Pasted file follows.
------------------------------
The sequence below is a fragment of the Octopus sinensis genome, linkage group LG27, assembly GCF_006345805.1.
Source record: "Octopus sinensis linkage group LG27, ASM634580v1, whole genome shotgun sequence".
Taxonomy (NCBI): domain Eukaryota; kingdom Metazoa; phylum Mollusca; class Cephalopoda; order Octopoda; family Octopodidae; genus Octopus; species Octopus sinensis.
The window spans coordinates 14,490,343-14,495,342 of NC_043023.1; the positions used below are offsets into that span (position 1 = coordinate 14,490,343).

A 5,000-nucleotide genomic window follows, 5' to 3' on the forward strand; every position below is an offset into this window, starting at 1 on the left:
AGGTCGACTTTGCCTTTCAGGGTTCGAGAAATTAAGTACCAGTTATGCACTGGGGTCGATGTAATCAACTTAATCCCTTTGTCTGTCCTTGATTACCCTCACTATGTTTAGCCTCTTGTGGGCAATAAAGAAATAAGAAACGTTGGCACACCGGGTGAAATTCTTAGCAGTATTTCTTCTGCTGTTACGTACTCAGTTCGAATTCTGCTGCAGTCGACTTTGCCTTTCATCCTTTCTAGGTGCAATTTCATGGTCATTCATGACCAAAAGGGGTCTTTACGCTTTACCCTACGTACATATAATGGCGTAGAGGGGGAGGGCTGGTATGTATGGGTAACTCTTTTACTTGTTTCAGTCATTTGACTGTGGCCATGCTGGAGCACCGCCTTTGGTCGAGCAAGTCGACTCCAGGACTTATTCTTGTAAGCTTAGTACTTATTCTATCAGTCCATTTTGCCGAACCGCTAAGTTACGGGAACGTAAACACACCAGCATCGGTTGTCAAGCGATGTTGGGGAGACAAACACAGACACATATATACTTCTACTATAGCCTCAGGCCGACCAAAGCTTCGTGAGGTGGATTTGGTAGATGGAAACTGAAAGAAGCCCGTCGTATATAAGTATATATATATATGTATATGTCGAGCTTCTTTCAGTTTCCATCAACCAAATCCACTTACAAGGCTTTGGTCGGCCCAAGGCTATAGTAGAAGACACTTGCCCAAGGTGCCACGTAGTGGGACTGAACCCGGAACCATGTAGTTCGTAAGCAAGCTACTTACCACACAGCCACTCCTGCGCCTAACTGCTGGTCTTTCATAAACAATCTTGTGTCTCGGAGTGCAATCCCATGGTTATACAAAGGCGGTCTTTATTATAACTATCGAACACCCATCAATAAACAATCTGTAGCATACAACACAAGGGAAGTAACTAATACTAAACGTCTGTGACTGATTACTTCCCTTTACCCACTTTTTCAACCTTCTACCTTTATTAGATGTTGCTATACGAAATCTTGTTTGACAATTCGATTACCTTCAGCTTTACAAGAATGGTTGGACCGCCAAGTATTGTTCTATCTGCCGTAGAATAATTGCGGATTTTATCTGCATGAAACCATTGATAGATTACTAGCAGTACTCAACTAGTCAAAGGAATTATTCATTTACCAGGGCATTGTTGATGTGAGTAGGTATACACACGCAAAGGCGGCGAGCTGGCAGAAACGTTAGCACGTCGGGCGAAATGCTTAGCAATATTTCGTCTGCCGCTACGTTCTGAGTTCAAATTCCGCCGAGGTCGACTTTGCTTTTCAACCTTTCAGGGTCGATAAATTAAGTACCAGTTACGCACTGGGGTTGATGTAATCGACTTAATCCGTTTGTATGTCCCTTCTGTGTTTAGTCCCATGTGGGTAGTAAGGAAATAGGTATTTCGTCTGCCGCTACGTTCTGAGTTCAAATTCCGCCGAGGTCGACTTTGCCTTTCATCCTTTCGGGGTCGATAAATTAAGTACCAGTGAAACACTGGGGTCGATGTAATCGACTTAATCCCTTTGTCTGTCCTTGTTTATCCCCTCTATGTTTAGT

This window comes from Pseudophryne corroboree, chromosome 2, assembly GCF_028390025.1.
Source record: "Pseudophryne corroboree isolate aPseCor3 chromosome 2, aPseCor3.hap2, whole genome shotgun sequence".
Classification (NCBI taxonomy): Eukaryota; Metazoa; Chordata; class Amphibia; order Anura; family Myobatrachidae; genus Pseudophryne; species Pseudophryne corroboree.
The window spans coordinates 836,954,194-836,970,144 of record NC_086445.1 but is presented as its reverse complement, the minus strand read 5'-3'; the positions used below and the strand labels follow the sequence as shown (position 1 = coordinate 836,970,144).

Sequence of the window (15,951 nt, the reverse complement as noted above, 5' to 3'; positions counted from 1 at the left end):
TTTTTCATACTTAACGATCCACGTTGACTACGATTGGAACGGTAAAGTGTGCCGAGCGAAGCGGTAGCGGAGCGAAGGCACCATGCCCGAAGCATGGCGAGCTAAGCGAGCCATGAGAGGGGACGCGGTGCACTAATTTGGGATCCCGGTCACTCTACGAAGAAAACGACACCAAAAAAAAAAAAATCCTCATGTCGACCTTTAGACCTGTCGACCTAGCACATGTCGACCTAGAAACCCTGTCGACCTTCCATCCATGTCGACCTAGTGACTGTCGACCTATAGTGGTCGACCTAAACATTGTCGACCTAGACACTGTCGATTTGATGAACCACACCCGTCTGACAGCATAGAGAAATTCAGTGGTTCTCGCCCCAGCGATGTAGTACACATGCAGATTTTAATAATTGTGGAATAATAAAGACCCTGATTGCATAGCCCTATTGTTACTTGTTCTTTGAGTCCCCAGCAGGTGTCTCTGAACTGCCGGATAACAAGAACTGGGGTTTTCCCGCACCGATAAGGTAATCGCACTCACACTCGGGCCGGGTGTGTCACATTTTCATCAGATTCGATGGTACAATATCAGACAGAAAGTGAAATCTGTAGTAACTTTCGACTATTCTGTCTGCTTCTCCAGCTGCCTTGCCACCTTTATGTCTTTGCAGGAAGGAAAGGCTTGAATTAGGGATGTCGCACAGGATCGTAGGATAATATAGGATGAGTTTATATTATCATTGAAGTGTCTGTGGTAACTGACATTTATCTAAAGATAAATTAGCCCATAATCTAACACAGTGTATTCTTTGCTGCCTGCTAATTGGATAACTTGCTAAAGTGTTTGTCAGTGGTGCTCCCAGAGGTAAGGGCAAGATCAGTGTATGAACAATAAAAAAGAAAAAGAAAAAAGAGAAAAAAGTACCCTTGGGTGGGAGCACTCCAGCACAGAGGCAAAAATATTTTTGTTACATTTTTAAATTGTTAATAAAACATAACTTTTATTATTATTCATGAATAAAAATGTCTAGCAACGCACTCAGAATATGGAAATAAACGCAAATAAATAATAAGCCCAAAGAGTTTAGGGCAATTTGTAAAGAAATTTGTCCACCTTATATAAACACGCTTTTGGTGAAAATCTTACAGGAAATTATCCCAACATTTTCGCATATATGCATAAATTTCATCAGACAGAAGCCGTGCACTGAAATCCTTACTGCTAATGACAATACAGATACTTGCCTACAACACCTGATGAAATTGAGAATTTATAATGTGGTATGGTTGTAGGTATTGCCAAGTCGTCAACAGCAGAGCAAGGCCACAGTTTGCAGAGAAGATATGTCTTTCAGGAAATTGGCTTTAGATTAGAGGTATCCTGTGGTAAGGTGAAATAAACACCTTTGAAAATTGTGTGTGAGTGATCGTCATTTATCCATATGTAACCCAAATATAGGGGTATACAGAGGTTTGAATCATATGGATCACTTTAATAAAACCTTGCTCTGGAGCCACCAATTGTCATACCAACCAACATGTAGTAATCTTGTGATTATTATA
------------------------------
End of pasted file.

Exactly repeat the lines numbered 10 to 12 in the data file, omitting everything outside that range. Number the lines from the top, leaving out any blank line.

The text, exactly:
The window spans coordinates 836,954,194-836,970,144 of record NC_086445.1 but is presented as its reverse complement, the minus strand read 5'-3'; the positions used below and the strand labels follow the sequence as shown (position 1 = coordinate 836,970,144).

Sequence of the window (15,951 nt, the reverse complement as noted above, 5' to 3'; positions counted from 1 at the left end):
TTTTTCATACTTAACGATCCACGTTGACTACGATTGGAACGGTAAAGTGTGCCGAGCGAAGCGGTAGCGGAGCGAAGGCACCATGCCCGAAGCATGGCGAGCTAAGCGAGCCATGAGAGGGGACGCGGTGCACTAATTTGGGATCCCGGTCACTCTACGAAGAAAACGACACCAAAAAAAAAAAAATCCTCATGTCGACCTTTAGACCTGTCGACCTAGCACATGTCGACCTAGAAACCCTGTCGACCTTCCATCCATGTCGACCTAGTGACTGTCGACCTATAGTGGTCGACCTAAACATTGTCGACCTAGACACTGTCGATTTGATGAACCACACCCGTCTGACAGCATAGAGAAATTCAGTGGTTCTCGCCCCAGCGATGTAGTACACATGCAGATTTTAATAATTGTGGAATAATAAAGACCCTGATTGCATAGCCCTATTGTTACTTGTTCTTTGAGTCCCCAGCAGGTGTCTCTGAACTGCCGGATAACAAGAACTGGGGTTTTCCCGCACCGATAAGGTAATCGCACTCACACTCGGGCCGGGTGTGTCACATTTTCATCAGATTCGATGGTACAATATCAGACAGAAAGTGAAATCTGTAGTAACTTTCGACTATTCTGTCTGCTTCTCCAGCTGCCTTGCCACCTTTATGTCTTTGCAGGAAGGAAAGGCTTGAATTAGGGATGTCGCACAGGATCGTAGGATAATATAGGATGAGTTTATATTATCATTGAAGTGTCTGTGGTAACTGACATTTATCTAAAGATAAATTAGCCCATAATCTAACACAGTGTATTCTTTGCTGCCTGCTAATTGGATAACTTGCTAAAGTGTTTGTCAGTGGTGCTCCCAGAGGTAAGGGCAAGATCAGTGTATGAACAATAAAAAAGAAAAAGAAAAAAGAGAAAAAAGTACCCTTGGGTGGGAGCACTCCAGCACAGAGGCAAAAATATTTTTGTTACATTTTTAAATTGTTAATAAAACATAACTTTTATTATTATTCATGAATAAAAATGTCTAGCAACGCACTCAGAATATGGAAATAAACGCAAATAAATAATAAGCCCAAAGAGTTTAGGGCAATTTGTAAAGAAATTTGTCCACCTTATATAAACACGCTTTTGGTGAAAATCTTACAGGAAATTATCCCAACATTTTCGCATATATGCATAAATTTCATCAGACAGAAGCCGTGCACTGAAATCCTTACTGCTAATGACAATACAGATACTTGCCTACAACACCTGATGAAATTGAGAATTTATAATGTGGTATGGTTGTAGGTATTGCCAAGTCGTCAACAGCAGAGCAAGGCCACAGTTTGCAGAGAAGATATGTCTTTCAGGAAATTGGCTTTAGATTAGAGGTATCCTGTGGTAAGGTGAAATAAACACCTTTGAAAATTGTGTGTGAGTGATCGTCATTTATCCATATGTAACCCAAATATAGGGGTATACAGAGGTTTGAATCATATGGATCACTTTAATAAAACCTTGCTCTGGAGCCACCAATTGTCATACCAACCAACATGTAGTAATCTTGTGATTATTATA